This article was originally published in Maclean's Magazine on February 7, 2000
BCE Sells Nortel
If it's true that you've got to be smart to be lucky, then Jean Monty is one heck of a smart businessman. A year ago, the chief executive officer of BCE Inc. flirted with the idea of swapping the conglomerate's 39-per-cent stake in Nortel Networks Corp. for a controlling interest in Qwest Communications International Inc. of Denver, the world's fourth-largest long-distance company. But after meeting twice with Qwest executives, Monty resolved to hang on to Nortel a bit longer. It's a decision he does not regret. Since hitting a peak last spring, Qwest's market capitalization has dropped by a quarter, while Nortel's has more than tripled - making it by far Canada's most valuable company. Last week, Monty moved to cash in his chips by spinning off most of BCE's stake in Nortel in a series of transactions that will leave BCE with $4 billion for future acquisitions. "We're in discussions now with a potential partner," he told Maclean's, adding that he expects to announce a major Internet-related transaction within weeks.
Monty is often criticized for being too cautious and slow-moving for the Internet era, but he may yet have the last laugh. Last week's spinoff, combined with his decision last April to sell 20 per cent of BCE subsidiary Bell Canada, has given him a war chest totalling at least $6.2 billion with which to expand BCE's presence in both Canada and the United States. Some analysts believe he will soon move to unload BCE's 22-per-cent stake in Montreal-based Teleglobe Inc., which would add another $2.7 billion to the kitty. Whether or not that happens, it's clear Monty is serious about making BCE a major player in the exploding world of e-commerce. "We're continuing a massive transformation of this company," he says. "I can tell you that it's happening too fast for some people inside the company, but in the Internet economy it's never fast enough."
Once seen as a sideline for giant telecommunications companies, the Internet is now at the heart of everything they do. In BCE's case, the decision to end its 105-year-old relationship with the former Northern Telecom was dictated by Nortel's stunning 366-per-cent share-price increase over the past 15 months, an increase driven by the market's recognition of Nortel as a major supplier of the switches and software that make the Internet run. The problem for Monty is that Nortel's success was overshadowing the rest of BCE's holdings, including Bell Canada, Bell Canada International, Teleglobe, Bell ExpressVu, Telesat Canada, CGI and BCE Emergis. As of last week, BCE's minority stake in Nortel accounted for 78 per cent of BCE's total market value. In effect, investors were saying that all of BCE's other properties were worth only about $20 billion. Analysts say a more realistic price is about $32 billion.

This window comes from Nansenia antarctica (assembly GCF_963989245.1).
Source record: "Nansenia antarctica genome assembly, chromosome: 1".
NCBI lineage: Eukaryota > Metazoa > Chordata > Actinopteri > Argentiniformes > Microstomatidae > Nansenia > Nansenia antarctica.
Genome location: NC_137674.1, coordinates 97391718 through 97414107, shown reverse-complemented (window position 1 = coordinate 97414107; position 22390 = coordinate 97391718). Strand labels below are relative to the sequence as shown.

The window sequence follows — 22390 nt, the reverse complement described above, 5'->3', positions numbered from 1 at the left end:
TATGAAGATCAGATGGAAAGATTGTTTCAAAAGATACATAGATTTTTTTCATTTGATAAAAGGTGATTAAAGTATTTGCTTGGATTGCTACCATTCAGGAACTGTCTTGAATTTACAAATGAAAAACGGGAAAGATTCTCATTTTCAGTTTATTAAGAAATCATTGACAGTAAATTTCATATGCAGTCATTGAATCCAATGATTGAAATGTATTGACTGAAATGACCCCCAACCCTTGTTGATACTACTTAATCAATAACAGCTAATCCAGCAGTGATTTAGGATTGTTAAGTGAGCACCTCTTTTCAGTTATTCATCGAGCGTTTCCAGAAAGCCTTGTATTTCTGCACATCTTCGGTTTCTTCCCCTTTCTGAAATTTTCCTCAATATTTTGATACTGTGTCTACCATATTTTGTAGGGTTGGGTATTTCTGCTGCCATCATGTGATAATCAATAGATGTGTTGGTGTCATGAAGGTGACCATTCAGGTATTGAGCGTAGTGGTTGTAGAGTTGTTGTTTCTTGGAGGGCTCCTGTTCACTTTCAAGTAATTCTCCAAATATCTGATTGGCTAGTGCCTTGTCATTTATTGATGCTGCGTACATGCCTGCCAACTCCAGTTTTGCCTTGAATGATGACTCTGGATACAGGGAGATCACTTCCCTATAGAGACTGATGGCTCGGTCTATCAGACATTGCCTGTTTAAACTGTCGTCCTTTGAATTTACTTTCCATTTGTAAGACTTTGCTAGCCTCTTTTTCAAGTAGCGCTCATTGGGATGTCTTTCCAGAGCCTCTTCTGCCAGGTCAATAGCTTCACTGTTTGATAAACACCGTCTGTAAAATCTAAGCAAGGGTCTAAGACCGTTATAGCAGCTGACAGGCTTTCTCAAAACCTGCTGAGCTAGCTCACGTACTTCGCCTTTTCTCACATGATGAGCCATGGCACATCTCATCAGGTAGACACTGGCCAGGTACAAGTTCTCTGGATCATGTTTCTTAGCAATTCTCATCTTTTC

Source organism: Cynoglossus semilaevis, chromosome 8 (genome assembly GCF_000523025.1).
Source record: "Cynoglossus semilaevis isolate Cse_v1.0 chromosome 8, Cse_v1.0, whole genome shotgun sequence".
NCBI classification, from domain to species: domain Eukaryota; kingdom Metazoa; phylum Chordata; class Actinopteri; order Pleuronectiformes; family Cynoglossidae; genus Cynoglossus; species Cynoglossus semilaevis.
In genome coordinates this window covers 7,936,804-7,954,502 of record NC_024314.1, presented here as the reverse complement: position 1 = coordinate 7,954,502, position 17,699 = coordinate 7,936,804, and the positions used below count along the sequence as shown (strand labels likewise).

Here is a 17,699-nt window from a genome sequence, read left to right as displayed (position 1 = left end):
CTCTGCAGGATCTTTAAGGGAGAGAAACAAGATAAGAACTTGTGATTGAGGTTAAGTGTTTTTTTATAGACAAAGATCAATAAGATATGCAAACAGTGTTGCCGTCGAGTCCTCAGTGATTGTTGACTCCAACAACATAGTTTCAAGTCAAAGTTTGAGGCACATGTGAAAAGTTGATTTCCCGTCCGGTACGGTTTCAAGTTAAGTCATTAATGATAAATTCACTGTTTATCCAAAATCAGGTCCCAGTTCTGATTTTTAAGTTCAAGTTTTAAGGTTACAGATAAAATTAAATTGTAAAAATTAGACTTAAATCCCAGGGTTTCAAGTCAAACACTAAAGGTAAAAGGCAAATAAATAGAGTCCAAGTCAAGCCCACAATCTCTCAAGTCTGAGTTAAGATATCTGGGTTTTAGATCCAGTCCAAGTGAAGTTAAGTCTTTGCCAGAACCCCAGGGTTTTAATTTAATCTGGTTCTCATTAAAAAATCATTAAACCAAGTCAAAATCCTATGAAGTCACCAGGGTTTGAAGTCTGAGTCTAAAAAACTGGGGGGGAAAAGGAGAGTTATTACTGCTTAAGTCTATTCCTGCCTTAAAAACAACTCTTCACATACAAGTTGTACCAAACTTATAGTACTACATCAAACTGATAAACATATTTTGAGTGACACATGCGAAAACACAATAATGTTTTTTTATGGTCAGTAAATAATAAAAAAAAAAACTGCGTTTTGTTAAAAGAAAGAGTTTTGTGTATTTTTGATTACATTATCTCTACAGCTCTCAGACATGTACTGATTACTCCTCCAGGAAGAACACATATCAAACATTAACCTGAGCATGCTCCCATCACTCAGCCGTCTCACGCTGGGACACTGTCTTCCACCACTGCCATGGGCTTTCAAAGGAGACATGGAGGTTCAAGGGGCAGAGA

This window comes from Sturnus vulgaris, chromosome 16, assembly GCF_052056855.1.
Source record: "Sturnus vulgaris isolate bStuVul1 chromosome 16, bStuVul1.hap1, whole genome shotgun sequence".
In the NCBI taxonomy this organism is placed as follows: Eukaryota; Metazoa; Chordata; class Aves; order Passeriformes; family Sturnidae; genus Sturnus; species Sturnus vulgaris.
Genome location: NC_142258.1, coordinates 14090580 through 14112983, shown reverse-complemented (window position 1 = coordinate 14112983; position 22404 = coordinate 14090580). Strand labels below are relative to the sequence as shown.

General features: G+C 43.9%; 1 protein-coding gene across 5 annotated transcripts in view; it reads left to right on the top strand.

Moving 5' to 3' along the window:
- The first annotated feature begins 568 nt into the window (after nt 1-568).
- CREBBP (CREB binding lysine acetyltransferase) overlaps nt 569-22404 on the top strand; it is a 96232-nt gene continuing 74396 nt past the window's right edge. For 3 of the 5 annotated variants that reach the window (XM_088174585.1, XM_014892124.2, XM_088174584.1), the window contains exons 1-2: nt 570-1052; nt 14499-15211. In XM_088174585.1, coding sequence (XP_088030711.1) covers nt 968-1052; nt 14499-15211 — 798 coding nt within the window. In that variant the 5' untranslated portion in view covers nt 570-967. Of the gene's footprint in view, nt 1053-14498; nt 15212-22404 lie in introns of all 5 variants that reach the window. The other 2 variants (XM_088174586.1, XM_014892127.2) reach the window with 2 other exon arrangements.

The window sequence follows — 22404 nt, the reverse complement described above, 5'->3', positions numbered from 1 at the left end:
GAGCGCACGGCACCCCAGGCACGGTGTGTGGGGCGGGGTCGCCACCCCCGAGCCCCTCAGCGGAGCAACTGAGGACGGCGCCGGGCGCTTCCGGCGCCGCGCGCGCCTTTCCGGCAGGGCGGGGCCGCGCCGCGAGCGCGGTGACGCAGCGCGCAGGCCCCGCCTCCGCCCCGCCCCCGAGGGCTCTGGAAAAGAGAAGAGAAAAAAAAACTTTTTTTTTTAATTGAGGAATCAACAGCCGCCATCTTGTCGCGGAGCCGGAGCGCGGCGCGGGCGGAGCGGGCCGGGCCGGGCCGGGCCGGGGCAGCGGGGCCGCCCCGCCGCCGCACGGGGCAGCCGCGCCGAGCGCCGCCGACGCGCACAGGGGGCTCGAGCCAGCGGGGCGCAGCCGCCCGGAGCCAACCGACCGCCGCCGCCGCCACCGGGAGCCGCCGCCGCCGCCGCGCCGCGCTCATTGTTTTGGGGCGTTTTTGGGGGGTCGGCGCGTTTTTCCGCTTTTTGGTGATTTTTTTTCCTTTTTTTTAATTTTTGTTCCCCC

Under the terms of the spinoff, BCE's 500,000 shareholders - along with individual investors, the list includes most of the country's pension funds and domestic equity mutual funds - will receive 0.78 of a Nortel share for every BCE share they own. Some media reports last week described the deal as a $73-billion "windfall" for investors, but that ignores the fact that when the deal closes this spring those BCE shares will be worth far less - falling from last week's close of $142.25 to a predicted trading range of between $42 and $56. Assuming that Nortel shares stay close to their current price, the "windfall" will be about $20 per share, a fraction of the gains investors have already made thanks to Nortel's soaring share price.